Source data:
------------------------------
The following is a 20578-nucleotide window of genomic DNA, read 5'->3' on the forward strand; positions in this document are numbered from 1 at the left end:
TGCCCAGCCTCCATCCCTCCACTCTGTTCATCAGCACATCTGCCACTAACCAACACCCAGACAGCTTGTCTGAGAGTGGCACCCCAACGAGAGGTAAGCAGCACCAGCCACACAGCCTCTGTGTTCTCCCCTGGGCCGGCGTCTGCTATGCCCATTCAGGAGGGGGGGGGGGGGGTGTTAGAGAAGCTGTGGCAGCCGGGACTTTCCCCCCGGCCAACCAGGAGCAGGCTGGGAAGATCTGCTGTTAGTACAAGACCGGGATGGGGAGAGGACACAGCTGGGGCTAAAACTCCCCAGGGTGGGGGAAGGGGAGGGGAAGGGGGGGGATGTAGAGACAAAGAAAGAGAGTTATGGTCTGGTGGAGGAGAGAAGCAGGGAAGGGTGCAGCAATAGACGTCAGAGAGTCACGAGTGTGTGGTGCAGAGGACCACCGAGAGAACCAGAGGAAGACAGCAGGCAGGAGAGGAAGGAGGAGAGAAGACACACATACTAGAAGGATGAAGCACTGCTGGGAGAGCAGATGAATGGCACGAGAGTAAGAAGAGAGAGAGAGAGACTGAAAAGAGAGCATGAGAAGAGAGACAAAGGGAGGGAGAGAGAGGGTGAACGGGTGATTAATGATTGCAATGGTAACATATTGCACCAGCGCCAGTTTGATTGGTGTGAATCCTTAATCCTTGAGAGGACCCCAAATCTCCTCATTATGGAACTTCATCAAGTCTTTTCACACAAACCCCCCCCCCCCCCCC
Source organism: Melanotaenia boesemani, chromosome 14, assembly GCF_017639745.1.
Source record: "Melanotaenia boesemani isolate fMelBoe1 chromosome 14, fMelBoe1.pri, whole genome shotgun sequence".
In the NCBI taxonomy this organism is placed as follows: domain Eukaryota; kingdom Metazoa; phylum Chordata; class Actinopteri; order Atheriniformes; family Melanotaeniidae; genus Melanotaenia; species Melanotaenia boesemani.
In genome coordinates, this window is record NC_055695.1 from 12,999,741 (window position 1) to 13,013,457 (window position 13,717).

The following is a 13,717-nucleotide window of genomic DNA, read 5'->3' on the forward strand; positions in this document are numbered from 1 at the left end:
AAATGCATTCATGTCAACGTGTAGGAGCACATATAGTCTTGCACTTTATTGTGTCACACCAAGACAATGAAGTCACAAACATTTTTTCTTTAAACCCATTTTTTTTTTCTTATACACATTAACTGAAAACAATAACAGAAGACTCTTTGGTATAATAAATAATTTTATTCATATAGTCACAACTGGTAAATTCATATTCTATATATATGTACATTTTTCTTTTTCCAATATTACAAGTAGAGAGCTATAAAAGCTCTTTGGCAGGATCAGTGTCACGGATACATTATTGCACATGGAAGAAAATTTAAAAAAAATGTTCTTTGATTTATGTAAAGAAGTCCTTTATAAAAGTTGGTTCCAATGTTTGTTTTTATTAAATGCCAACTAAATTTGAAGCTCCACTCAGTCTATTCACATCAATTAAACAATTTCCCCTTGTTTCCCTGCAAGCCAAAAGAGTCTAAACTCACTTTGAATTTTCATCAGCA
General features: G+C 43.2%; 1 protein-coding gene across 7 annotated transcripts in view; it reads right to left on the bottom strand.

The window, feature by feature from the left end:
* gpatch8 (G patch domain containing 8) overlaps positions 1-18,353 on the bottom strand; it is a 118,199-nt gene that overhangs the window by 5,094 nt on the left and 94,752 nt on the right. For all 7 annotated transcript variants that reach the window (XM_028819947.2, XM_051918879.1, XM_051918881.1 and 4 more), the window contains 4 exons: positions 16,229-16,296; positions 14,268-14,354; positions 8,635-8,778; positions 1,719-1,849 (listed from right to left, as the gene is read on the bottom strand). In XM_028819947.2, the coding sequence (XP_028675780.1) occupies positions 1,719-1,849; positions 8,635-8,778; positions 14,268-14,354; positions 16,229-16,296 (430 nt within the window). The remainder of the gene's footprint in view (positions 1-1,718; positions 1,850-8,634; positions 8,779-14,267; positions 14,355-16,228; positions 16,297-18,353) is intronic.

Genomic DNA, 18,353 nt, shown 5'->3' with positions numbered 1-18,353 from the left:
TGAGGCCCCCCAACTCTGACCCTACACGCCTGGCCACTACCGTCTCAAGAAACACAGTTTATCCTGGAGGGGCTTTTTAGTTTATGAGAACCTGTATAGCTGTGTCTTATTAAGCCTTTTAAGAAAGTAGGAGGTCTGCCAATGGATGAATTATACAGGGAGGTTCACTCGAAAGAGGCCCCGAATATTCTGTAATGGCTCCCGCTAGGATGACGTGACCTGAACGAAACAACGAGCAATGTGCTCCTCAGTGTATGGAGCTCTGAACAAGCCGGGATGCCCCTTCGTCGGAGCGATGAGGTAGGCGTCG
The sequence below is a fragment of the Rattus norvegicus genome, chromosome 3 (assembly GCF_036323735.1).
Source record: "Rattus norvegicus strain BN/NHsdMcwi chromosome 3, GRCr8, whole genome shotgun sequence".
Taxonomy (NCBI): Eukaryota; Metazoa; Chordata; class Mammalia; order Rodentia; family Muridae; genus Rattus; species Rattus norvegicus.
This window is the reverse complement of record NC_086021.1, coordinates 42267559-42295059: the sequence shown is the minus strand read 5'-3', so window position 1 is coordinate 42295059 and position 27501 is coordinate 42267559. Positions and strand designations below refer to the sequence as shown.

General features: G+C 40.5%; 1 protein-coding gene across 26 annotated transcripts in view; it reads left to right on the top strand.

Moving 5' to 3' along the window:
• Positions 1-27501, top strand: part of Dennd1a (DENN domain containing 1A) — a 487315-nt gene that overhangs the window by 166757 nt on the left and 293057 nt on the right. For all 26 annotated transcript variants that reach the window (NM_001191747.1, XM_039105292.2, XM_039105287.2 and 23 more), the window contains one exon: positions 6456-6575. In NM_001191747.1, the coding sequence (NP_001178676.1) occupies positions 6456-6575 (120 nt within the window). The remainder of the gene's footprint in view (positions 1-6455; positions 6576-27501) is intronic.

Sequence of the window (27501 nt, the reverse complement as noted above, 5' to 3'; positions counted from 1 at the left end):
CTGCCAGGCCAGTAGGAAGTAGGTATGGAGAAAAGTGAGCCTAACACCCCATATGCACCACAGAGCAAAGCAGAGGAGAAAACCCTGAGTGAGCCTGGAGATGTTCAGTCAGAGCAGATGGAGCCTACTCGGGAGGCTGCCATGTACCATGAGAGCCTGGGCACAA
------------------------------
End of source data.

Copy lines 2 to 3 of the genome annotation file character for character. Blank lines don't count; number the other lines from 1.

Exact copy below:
TGCCCAGCCTCCATCCCTCCACTCTGTTCATCAGCACATCTGCCACTAACCAACACCCAGACAGCTTGTCTGAGAGTGGCACCCCAACGAGAGGTAAGCAGCACCAGCCACACAGCCTCTGTGTTCTCCCCTGGGCCGGCGTCTGCTATGCCCATTCAGGAGGGGGGGGGGGGGGTGTTAGAGAAGCTGTGGCAGCCGGGACTTTCCCCCCGGCCAACCAGGAGCAGGCTGGGAAGATCTGCTGTTAGTACAAGACCGGGATGGGGAGAGGACACAGCTGGGGCTAAAACTCCCCAGGGTGGGGGAAGGGGAGGGGAAGGGGGGGGATGTAGAGACAAAGAAAGAGAGTTATGGTCTGGTGGAGGAGAGAAGCAGGGAAGGGTGCAGCAATAGACGTCAGAGAGTCACGAGTGTGTGGTGCAGAGGACCACCGAGAGAACCAGAGGAAGACAGCAGGCAGGAGAGGAAGGAGGAGAGAAGACACACATACTAGAAGGATGAAGCACTGCTGGGAGAGCAGATGAATGGCACGAGAGTAAGAAGAGAGAGAGAGAGACTGAAAAGAGAGCATGAGAAGAGAGACAAAGGGAGGGAGAGAGAGGGTGAACGGGTGATTAATGATTGCAATGGTAACATATTGCACCAGCGCCAGTTTGATTGGTGTGAATCCTTAATCCTTGAGAGGACCCCAAATCTCCTCATTATGGAACTTCATCAAGTCTTTTCACACAAACCCCCCCCCCCCCCCC
Source organism: Melanotaenia boesemani, chromosome 14, assembly GCF_017639745.1.